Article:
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Category : Woman of the Day
19
Mar

Who was the first woman to win three gold medals in a single Olympics?

At the 1960 Rome Olympics, Wilma Rudolph won three gold medals in the 100 meters, 200 meters and 4 x 100 meter relay, making her the fastest woman in the world at the time. In addition to her medal sweeping performance in Rome, Rudolph won a bronze medal in the relay at the 1956 Olympics in Melbourne, at the tender age of 16.

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Category : Woman of the Day
18
Mar

Who was one of the leading female public intellectuals in the 19th Century?

Jane Austen, a keen observer of human nature, continues to influence the public with her analytical, witty, and satirical novels portraying the complexities of human relationships. Austen found a home within her father’s library of 500 books, which sparked her interest in literature. She began writing novels at 15 and by 23 completed the written works of Northanger Abby, Sense and Sensibility, and Pride and Prejudice.

Austen’s novels to a degree reflect her own personal struggles as a woman in 19th Century England. As someone who planned to marry a wealthy brother of a close friend, for whom she had no affection, a major theme in Austen’s novels centered around the fact that marriage was a woman’s only option for social mobility. Austen has written over six completed novels, including Mansfield Park, Emma and Persuasion.

Click here to read more about Jane Austen and her novels, which have become literary classics.

Category : Woman of the Day
17
Mar

Who was one of the first African American women to help form the NAACP?

Ida B. Wells was a fierce proponent of racial and gender equality whose journey for justice stemmed from her own experiences growing up in the Deep South in Mississippi. Wells came of age after the Civil War when the 1875 Civil Rights Act was instated to ban racial discrimination in public places. In spite of this law, public and private companies strongly opposed the act and continued to pursue a policy of racial segregation.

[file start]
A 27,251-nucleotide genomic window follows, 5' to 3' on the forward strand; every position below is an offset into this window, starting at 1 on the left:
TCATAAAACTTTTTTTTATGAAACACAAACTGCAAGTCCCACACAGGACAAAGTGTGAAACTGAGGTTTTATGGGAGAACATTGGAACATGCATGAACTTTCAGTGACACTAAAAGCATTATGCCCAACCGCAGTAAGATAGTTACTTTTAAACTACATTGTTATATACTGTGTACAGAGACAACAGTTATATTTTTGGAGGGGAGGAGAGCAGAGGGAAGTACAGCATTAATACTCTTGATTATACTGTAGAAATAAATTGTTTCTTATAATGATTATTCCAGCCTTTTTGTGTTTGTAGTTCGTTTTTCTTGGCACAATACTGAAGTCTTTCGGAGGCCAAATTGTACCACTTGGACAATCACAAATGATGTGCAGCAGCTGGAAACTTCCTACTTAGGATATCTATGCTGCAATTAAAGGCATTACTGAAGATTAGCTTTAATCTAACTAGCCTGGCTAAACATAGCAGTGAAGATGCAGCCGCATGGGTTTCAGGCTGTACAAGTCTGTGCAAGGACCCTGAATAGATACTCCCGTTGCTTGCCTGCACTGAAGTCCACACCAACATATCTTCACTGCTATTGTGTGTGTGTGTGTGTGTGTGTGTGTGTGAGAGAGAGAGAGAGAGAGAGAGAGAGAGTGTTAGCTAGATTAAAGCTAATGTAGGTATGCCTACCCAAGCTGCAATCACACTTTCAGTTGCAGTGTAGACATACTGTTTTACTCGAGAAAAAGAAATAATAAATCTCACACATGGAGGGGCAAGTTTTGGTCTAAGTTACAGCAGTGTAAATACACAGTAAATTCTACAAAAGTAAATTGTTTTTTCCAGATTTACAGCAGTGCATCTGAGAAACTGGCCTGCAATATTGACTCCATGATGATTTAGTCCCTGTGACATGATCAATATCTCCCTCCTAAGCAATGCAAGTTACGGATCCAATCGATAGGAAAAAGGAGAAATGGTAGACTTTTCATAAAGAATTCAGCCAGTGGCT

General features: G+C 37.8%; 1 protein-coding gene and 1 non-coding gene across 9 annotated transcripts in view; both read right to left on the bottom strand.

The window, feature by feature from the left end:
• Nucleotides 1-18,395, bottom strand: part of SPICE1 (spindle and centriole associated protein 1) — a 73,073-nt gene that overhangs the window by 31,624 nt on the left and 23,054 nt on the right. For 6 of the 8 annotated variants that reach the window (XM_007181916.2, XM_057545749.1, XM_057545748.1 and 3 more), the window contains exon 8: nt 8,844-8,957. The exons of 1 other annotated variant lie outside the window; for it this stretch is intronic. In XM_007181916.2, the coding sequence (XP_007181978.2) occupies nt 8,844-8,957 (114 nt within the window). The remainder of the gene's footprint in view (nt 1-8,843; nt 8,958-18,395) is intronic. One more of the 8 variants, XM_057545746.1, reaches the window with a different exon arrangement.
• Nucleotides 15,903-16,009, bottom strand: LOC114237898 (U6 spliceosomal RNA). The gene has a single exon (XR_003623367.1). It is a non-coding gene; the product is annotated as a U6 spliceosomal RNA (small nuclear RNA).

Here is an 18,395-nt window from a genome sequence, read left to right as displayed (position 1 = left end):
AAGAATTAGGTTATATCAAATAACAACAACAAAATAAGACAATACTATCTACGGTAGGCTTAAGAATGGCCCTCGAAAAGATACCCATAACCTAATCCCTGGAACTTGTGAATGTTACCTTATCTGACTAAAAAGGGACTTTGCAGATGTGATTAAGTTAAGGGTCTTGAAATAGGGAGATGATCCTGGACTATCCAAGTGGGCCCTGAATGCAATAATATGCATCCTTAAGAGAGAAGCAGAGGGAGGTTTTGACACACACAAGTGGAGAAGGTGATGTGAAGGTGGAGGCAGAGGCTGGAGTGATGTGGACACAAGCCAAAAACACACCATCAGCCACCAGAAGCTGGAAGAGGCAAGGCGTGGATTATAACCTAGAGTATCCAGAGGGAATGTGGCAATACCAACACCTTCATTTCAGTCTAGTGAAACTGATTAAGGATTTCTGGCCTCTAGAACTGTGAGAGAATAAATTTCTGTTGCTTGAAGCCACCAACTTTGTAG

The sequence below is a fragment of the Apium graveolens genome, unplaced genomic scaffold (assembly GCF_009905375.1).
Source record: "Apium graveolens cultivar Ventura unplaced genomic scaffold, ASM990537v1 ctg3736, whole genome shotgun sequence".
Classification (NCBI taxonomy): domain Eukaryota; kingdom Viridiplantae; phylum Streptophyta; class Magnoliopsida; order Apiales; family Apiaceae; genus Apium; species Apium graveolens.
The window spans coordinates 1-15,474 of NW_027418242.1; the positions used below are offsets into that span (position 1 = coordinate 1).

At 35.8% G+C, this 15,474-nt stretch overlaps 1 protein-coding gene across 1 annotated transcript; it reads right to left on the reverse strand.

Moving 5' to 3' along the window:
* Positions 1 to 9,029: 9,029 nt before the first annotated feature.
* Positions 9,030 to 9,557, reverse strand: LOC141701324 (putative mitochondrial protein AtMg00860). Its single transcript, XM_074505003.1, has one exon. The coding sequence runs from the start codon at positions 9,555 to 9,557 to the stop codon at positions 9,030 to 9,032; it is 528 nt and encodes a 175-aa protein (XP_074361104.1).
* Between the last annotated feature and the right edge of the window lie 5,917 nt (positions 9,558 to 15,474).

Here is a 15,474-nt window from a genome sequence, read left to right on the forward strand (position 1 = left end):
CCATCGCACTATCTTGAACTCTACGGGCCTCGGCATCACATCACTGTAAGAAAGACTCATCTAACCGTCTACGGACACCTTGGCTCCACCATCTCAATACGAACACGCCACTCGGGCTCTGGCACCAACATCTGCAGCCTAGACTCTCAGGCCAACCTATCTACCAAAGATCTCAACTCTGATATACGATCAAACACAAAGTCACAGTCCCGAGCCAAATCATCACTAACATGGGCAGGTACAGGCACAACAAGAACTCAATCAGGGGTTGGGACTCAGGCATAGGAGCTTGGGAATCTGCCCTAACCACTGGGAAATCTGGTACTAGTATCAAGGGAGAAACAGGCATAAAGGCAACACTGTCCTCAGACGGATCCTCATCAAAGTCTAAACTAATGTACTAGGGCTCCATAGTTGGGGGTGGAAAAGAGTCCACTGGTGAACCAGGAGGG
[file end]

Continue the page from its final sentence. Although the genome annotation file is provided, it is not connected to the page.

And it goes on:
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Category : Woman of the Day
16
Mar

Who is the first female to be elected as an African head of state?

Ellen Johnson-Sirleaf, who in 2005 was elected as Liberia’s President, is also the first African female head of state. Johnson-Sirleaf, raised in Monrovia, received a Masters in Public Administration from Harvard and went on to pursue a sporadic career in Liberian politics following Samuel Doe’s usurpation of governmental power. She campaigned in opposition to Doe’s military rule and was imprisoned for her actions. Johnson-Sirleaf took positions at the UN and World Bank before she challenged Charles Taylor for the Liberian presidency in 1997. Taylor was convicted of war crimes by the UN and coerced out, providing Johnson-Sirleaf with the opportunity to run for office.

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Category : Woman of the Day